As had become my habit, I would sit in class looking like a party had run over me. One afternoon, I was approached by a student teacher from the local college who was in my algebra class. He had seen me riding with the biker gang, and also saw us going into some of the local bars. He was curious and we talked for a while about what it was like to cruise with them and party. That was when he told me about his fraternity and invited me to one of their upcoming parties. I was 17 years old when I went to my first frat party, and found the next “higher level” of partying.
It didn’t matter to anyone there that I was still in high school, at least if it did, they didn’t voice it in a way that I was made aware of. I could drink and smoke some of the hardest partiers in the house under the table, so I was quickly accepted. I soon left the biker gang behind and was spending all of my free time at the frat house where it was a constant party. No matter what time of the day or night it was, you could always find someone who was willing to have a couple of beers, or smoke a joint.
This continued through my senior year and into my first semester of college. I moved into one of the dorms and began what became my unique college experience. I was at different fraternity and sorority parties 5 out of 7 nights of the week, and the other two nights I would be out drinking by myself. I never did any of my assignments and would miss classes continually. By the end of my first semester, my grade point average was so low that my advisor suggested that I withdraw before they asked me to leave college.
As I talked about before, in the middle of this fiasco that was my life, I had managed to get into a band. I had started playing with Rich in what I consider my first professional band when I was still riding with the motorcycle gang. We would play at the local VFW halls, carnivals and fairs. During my senior year, we even played at the frat house to over 300 people for their big “Spring Blowout”. It was the following year at the second Spring Blowout where I would run what was now a familiar pattern of embarrassing myself, and disappearing.
Spring Blowout was a major event for the fraternity and the student population. They would get anywhere between 40 and 50 kegs of beer, and the party would last for the whole weekend with a band performing on Friday night. This was the second year that they asked our band to perform and for me, it was an honor. I loved being in that spotlight. After consuming two bottles of a sweet liquor called Anniset, and an unknown amount of beer, I found myself lying on top of Rich’s drum set with pieces of it scattered around me on the floor. He was looking at me in disgust. Needless to say that was the end of the band, and my beginning to look for a new place to hide.
I was 18 years old by this point. I was on the verge of being kicked out of college, the local police were now constantly watching me because of my reputation, the band I was in had just broken up, and I was an embarrassment to the fraternity. So much so, that when it came time to pledge to become a part of the fraternity, I was actually blackballed (the majority of the fraternity voted against my application for membership).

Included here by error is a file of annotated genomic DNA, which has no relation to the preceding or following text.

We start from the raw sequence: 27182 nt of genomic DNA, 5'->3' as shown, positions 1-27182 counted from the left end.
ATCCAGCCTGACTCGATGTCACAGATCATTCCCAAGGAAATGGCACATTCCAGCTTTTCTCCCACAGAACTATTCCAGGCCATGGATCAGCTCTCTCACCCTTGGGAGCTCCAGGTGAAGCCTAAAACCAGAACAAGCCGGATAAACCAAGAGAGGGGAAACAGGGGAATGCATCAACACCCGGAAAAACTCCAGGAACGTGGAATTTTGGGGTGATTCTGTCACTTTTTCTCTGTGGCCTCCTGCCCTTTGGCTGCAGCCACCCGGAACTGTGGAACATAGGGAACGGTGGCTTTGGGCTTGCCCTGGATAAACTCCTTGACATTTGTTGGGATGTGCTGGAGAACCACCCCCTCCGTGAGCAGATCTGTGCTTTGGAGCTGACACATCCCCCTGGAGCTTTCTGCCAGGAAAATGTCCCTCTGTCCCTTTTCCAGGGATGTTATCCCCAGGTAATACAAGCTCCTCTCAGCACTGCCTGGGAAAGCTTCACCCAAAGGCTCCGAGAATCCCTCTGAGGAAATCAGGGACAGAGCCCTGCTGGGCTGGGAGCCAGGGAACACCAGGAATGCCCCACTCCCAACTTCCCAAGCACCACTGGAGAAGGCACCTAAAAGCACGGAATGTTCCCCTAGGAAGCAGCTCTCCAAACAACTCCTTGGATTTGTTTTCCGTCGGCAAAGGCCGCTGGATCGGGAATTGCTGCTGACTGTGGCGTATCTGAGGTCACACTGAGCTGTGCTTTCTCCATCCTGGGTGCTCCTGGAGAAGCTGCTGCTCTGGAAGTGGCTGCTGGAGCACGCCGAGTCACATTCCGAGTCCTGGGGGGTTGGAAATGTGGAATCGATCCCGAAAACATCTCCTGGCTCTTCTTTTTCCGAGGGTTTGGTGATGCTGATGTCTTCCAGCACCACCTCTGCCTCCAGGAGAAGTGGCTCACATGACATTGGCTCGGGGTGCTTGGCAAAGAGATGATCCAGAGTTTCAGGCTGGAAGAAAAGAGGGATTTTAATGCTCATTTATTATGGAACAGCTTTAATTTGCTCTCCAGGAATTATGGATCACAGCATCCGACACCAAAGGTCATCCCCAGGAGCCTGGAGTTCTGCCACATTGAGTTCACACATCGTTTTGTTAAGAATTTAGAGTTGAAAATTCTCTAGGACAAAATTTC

I want you to imagine how badly you have to mess up to have this happen. This was the fraternity that I had spent a year and half at on a daily basis. I had disgraced myself so much and embarrassed them so bad, that I was voted out when they chose who they would accept as pledges.
My now familiar instinct to disappear arose, and I decided that I needed a change of scenery. It was the spring of 1984 when I found myself on the way to Baltimore, Maryland. My old guitar player had moved there to go to college, and I hoped to track him down and start another band. So began the next and most turbulent chapter of my life. My drinking would escalate even more, as would my troubles with the law and the effects on my family.
< Chapter 3:4 Chapter 3:6 >
The Warrior Sage Chapter/Section
Who Is Willard Barth?
Preface - Exploring Strength And Weakness
Chapter 1:1 - The Process Of Self-Awareness
Chapter 1:2 The Stages Of Child Development
Chapter 2:1 The World Changed Forever
Chapter 2:2 The Vicious Cycle Begins
Chapter 2:3 Losing Faith
Chapter 2:4 My Dark Secret
Chapter 2:5 Where Is The Love I Was Promised?
Chapter 3:2 The Road To Alcohol Dependence
Chapter 3:3 Leaving My Childhood Behind
Chapter 3:4 Escaping Responsibility; The Joy Ride Ends
Chapter 3:5 Living A Duality Begins
Chapter 3:6 Out Of Control
Chapter 3:7 Crossing The Line To Insanity
Chapter 3:8 The Black-out Drinking Begins
Chapter 3:9 Facing The Music
Chapter 3:10 A New Beginning
Chapter 3:11 More Lessons To Learn
Chapter 4:1 The Final Party
Chapter 4:2 A Moment Of Clarity
Chapter 4:3 My New Life Begins
Chapter 4:4 Sober - Time To Face The World
Chapter 4:5 The First Year Of Sobriety
Chapter 4:6 Major Change Comes In Year Two
Chapter 4:7 My Daughter Is Born April 20, 1992
Chapter 5:1 Life Changing Decisions Follow My Daughter's Birth
Chapter 5:2 Recognizing The Voice Inside
Chapter 5:3 The Empress Hotel
Chapter 5:4 A New Chapter In My Life Begins
Chapter 6:1 Finding My Way Home
Chapter 6:2 Falling Into Place
Chapter 6:3 A New Awareness
Chapter 6:4 Personal Finances And Personal Development
Chapter 6:5 The George Washington Story
Chapter 6:6 Letting Go So Others Can Grow
Chapter 6:7 The Wrap Up
Jump HOME from Living A Duality Begins